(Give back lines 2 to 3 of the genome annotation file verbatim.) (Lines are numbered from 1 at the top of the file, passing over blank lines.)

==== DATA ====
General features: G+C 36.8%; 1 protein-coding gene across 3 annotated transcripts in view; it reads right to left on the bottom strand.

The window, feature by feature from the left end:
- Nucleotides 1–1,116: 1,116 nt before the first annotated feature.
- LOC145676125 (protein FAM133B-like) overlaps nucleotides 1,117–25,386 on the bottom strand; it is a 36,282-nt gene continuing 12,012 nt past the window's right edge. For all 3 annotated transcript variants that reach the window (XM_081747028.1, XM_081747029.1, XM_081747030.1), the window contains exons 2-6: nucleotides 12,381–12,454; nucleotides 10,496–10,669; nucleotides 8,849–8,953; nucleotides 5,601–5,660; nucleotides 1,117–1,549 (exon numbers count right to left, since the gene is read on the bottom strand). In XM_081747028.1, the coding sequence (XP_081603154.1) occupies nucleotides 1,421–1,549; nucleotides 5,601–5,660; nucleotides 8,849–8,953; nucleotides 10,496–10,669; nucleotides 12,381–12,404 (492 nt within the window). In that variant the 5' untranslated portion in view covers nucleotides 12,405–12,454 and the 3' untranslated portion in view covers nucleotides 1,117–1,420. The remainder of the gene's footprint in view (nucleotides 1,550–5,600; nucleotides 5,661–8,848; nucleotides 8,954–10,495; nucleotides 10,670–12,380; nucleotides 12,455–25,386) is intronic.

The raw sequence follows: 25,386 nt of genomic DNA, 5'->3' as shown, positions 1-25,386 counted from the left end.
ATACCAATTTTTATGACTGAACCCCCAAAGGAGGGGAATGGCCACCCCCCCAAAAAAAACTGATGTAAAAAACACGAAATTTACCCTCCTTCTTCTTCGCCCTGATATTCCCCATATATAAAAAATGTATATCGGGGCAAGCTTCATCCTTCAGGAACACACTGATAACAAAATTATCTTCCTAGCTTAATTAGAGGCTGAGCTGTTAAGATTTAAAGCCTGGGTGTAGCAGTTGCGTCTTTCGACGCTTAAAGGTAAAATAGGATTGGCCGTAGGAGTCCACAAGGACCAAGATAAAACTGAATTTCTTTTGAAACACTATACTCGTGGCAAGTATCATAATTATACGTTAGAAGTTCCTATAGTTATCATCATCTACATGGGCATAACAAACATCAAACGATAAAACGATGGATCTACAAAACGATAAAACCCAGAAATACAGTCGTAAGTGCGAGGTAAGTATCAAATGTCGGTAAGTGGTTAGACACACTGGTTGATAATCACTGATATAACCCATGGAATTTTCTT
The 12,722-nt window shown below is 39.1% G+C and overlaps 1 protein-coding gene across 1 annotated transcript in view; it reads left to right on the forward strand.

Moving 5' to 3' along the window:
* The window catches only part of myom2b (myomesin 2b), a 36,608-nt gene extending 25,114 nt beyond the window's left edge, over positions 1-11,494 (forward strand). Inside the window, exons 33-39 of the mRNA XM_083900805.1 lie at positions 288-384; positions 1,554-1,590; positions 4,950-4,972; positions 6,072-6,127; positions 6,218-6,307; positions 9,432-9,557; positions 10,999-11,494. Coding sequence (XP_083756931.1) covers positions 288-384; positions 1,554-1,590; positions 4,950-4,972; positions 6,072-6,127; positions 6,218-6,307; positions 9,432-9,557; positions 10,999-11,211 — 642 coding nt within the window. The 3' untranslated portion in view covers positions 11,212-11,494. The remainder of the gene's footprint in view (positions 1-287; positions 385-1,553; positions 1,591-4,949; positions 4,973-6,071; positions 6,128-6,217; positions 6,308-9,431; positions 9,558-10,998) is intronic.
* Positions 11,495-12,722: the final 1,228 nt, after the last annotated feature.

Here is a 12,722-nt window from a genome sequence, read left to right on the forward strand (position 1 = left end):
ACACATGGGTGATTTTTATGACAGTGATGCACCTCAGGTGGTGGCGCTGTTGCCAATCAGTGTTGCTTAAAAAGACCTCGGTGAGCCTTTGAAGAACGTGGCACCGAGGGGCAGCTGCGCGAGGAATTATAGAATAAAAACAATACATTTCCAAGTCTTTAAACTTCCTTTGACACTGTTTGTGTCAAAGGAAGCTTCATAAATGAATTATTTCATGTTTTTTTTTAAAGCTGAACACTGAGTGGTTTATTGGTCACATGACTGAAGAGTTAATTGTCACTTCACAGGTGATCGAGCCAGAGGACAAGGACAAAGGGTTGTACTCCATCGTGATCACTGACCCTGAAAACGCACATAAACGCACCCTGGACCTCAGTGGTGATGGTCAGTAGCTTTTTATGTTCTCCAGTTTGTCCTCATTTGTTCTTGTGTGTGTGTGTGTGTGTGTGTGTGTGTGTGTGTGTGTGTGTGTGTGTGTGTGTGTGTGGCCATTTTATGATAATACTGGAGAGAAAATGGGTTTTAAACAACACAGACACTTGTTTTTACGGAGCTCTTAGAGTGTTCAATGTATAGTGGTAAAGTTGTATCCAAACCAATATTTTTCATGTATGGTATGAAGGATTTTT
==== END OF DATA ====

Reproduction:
The window, feature by feature from the left end:
- Nucleotides 1–1,116: 1,116 nt before the first annotated feature.